The data abstracted from KCR paper records were examined and cleaned to ensure data quality. Abstracted data were imported into STATA 15/SE (StataCorp, College Station, TX, USA). Data were explored and checked for errors. Among 1906 records, 33 records were identified that fell outside of the KCR catchment area and were excluded from the sample. Among the remaining 1873 records, 89.6% (n = 1678) of records included a valid sub-county and 89.2% (n = 1671) of records contained a valid parish. 16 records had an unknown age. There were seven records with valid sub-county but invalid parish data; given the small number of records, and to ensure maps were comparable across geographic units used, we used one data set based on parish completeness for the analyses. The final analytical data set included a total of 1655 records.

Data analysis

KCR data were summarized using descriptive statistics to describe the cohort. The cervical cancer Standardized Incidence Ratio (SIR) was estimated for each sub-county and as a continuously defined surface, based on parish-level data. Indirect age adjustment was selected instead of direct age adjustment, as is common in geospatial studies, due to small local populations resulting in unstable local rates. For the sub-county analysis, ratios (observed/expected) were calculated and then joined to sub-county boundaries. They were later marked using a red-to-blue divergent colour scheme. Observed cases at the sub-county level were divided by the expected number of cases for each sub-county, which was obtained by multiplying the overall catchment area age-specific rates with the number of people in each age group in each sub-county. Six age categories were used: 20-29, 30-39, 40-49, 50-59, 60-69, and ≥70 years. Sub-county ratios were joined to sub-county boundaries and marked using a red-to-blue divergent colour scheme. Then, to create a continuous surface map, the SIR (observed/expected) was again calculated, this time based on parish-level data. The adaptive spatial filtering (ASF) disease mapping method was used. In ASF, a grid of estimation points is placed across the study area and a ratio is estimated at each grid point by pulling in data from multiple nearby locations (parish centroids) until a pre-defined threshold is met. This approach maximizes geographic detail while ensuring statistical stability of calculations and protecting data confidentiality [22]. ASF was implemented using R software. A uniform, one-kilometre grid was used to estimate ratios across the map. We set thresholds for defining filters at 20, 25 and 30 expected cervical cancer cases to explore the influence of the threshold on resulting spatial patterns. A final threshold value of 30 expected cases was selected. Observed and expected numbers were calculated and located at each parish centroid. ArcGIS 10.6 was used to interpolate surfaces using inverse distance weighting based on estimated cervical cancer standardized incidence ratios for each grid point to generate a continuously defined surface representing age-adjusted cervical cancer incidence across the study area. The continuously defined map was additionally imported into Google Earth with 50% opacity to facilitate the interpretation of identified patterns. Pertinent locations were also identified in Google Earth and included in visualizations to enhance interpretation.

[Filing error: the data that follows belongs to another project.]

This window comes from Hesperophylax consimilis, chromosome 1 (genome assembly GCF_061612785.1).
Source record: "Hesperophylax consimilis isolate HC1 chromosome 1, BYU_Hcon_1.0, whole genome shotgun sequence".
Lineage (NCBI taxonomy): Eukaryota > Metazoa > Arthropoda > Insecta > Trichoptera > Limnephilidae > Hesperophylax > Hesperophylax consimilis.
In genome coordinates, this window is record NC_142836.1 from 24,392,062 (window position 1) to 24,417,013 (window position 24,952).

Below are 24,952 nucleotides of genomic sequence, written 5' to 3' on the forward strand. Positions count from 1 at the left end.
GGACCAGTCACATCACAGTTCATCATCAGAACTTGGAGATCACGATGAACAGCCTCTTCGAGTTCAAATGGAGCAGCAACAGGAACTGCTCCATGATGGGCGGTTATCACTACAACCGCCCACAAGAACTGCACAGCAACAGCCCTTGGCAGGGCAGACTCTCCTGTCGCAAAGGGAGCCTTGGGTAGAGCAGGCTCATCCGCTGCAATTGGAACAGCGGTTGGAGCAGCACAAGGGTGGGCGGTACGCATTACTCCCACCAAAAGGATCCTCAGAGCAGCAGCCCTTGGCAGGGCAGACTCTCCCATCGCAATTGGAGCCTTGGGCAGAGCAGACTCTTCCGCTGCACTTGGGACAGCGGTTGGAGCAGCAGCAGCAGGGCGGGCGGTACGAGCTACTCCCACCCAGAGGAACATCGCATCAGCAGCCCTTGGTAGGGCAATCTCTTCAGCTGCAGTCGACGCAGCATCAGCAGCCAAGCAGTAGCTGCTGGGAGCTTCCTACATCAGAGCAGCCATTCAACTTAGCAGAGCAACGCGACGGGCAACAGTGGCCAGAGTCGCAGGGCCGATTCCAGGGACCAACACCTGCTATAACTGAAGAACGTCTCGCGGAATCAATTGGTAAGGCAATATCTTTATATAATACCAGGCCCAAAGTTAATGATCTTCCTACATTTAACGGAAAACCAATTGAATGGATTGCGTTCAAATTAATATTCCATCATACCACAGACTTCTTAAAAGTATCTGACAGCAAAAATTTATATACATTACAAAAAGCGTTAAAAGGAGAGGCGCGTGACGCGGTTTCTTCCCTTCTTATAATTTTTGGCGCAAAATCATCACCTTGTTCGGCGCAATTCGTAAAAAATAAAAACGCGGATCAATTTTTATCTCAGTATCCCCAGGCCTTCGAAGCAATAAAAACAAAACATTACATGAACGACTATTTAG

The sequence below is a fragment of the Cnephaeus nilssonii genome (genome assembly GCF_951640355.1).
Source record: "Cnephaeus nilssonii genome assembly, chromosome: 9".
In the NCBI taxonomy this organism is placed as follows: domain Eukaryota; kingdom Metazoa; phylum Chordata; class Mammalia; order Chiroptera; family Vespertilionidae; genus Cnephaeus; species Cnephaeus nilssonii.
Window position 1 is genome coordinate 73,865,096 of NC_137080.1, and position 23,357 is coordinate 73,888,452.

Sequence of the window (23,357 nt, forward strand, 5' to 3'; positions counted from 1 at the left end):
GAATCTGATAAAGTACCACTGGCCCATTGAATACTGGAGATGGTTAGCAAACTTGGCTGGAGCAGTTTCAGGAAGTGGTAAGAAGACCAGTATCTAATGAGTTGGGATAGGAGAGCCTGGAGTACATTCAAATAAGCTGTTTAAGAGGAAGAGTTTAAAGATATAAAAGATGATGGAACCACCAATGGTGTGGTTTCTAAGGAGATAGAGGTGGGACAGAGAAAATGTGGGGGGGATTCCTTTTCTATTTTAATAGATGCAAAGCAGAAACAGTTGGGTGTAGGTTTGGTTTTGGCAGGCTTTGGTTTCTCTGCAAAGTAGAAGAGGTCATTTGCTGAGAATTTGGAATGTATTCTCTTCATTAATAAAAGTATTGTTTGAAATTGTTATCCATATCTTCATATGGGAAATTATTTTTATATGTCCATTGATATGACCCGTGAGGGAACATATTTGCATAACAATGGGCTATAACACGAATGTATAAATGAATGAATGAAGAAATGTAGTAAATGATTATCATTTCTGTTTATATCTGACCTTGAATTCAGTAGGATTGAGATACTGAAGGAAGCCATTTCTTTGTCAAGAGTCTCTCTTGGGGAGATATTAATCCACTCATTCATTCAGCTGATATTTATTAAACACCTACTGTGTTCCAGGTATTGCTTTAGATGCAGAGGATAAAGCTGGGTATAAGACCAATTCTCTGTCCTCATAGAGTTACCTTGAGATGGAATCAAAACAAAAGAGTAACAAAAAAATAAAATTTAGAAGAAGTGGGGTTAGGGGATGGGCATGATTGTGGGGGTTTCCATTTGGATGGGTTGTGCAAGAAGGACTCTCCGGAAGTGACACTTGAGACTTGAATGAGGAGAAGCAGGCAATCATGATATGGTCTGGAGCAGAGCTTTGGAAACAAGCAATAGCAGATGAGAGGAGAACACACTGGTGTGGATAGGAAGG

Ethics approval